Largest demographic change since the plantation of Ulster and yet we don't even have a single media commentator critical of it. Not even a " maybe we should think about this one" or even a "let's fix our homeless and hospital trolley crisis". This is not normal.
 

Hitchcock

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If you think the trolley crisis and housing crisis is the fault of migrants then you're seriously delusional.
 

Tadhg Gaelach

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Maybe because there isn't mass immigration into ireland, very manageable numbers and one of the hardest countries to claim asylum in.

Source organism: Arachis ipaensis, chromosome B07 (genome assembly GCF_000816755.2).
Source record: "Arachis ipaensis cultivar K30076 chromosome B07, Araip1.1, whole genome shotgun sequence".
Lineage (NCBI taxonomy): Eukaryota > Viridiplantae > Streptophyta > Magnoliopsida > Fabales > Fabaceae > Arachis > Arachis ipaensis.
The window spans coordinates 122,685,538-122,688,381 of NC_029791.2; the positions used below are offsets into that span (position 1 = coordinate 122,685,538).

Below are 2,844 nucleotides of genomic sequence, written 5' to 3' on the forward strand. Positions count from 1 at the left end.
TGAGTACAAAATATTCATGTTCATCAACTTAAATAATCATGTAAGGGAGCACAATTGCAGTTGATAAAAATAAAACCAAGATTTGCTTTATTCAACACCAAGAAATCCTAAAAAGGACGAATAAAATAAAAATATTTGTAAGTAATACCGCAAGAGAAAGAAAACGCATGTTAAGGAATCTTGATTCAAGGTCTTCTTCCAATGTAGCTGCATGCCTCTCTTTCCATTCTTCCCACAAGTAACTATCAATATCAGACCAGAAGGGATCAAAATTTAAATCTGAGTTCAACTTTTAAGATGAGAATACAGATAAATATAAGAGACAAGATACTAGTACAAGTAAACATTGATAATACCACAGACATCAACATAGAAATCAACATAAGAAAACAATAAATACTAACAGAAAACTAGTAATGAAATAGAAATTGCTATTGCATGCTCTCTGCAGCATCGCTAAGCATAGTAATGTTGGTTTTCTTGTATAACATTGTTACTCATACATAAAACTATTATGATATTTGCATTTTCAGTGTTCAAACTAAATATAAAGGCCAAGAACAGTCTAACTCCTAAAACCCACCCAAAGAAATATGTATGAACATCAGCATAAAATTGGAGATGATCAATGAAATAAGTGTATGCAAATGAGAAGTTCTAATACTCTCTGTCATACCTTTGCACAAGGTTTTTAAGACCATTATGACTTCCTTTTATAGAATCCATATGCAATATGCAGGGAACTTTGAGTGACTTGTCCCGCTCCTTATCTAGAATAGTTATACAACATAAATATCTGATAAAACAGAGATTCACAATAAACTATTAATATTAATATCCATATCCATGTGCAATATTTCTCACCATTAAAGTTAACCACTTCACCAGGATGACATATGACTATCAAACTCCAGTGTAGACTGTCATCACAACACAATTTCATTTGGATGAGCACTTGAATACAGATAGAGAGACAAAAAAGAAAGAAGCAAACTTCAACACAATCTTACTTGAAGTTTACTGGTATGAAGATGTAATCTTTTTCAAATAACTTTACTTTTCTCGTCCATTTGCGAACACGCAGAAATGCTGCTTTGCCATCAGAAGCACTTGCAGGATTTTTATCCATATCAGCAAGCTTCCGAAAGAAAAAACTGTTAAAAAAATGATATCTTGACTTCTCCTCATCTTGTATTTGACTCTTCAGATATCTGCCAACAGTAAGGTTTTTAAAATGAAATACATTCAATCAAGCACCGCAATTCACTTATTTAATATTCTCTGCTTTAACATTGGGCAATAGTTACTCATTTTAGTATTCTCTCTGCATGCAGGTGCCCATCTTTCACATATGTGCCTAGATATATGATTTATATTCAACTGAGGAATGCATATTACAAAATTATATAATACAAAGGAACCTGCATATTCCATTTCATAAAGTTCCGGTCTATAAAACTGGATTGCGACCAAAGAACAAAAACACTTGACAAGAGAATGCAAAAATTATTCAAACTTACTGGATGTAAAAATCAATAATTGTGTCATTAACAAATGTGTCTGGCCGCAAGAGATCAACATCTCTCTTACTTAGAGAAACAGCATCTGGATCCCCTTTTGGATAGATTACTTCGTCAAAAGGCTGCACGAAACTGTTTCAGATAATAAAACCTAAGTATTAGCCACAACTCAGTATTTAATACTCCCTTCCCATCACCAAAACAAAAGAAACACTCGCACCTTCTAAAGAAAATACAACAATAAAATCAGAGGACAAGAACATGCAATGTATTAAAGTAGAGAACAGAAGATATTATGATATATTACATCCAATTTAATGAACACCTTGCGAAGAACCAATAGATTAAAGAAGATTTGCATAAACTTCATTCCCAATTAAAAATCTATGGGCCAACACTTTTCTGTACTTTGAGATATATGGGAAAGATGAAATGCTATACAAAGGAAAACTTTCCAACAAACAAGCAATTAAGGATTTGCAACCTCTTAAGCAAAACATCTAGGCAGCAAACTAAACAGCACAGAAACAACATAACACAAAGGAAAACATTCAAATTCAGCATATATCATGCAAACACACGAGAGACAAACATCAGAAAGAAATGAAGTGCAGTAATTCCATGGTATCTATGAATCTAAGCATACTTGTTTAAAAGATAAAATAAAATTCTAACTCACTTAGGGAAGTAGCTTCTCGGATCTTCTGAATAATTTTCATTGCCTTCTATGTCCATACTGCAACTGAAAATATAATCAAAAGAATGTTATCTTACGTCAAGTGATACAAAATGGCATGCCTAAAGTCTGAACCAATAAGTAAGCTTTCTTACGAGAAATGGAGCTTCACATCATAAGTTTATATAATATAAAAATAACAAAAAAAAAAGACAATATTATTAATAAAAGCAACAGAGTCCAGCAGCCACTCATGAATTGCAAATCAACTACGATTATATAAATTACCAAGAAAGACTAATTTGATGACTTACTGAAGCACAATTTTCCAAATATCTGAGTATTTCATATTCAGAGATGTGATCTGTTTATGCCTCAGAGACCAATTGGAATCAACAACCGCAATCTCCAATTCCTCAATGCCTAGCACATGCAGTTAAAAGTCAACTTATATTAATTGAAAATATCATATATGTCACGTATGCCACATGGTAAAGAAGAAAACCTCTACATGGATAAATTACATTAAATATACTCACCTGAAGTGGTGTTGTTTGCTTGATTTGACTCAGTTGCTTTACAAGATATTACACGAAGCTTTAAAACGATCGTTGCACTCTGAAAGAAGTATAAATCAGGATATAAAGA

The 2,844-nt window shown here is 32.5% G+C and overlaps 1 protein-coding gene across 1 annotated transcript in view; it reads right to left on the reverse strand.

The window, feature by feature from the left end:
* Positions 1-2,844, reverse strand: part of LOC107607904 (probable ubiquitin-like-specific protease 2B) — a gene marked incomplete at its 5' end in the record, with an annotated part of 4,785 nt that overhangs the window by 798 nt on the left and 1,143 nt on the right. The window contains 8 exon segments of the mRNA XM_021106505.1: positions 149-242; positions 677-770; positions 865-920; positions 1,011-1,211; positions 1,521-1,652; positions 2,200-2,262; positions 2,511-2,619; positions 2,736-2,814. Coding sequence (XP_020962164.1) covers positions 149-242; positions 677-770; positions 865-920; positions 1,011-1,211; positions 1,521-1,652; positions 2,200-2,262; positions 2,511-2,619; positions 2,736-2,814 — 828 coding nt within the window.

18% of our population foreign born. Highest in Europe. Only a landlord Gombeenman would find that manageable.
 

Tadhg Gaelach

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If you think the trolley crisis and housing crisis is the fault of migrants then you're seriously delusional.

Population increased by 18% in less than 15 years with no additional investment in health and housing. Only a landlord Gombeenman would try to claim that flooding Ireland with a million migrants has no effect on demand for housing and health care.
 

@graceland.com

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I have to get this story out of my system. Excuse the rant.

I’ve worked with countless immigrants over the past fifteen years and my experience is that they just don’t have much regard for this country. Now plenty of Irish don’t have much regard for this country but there’s a core group of us that do and this keeps the whole thing together.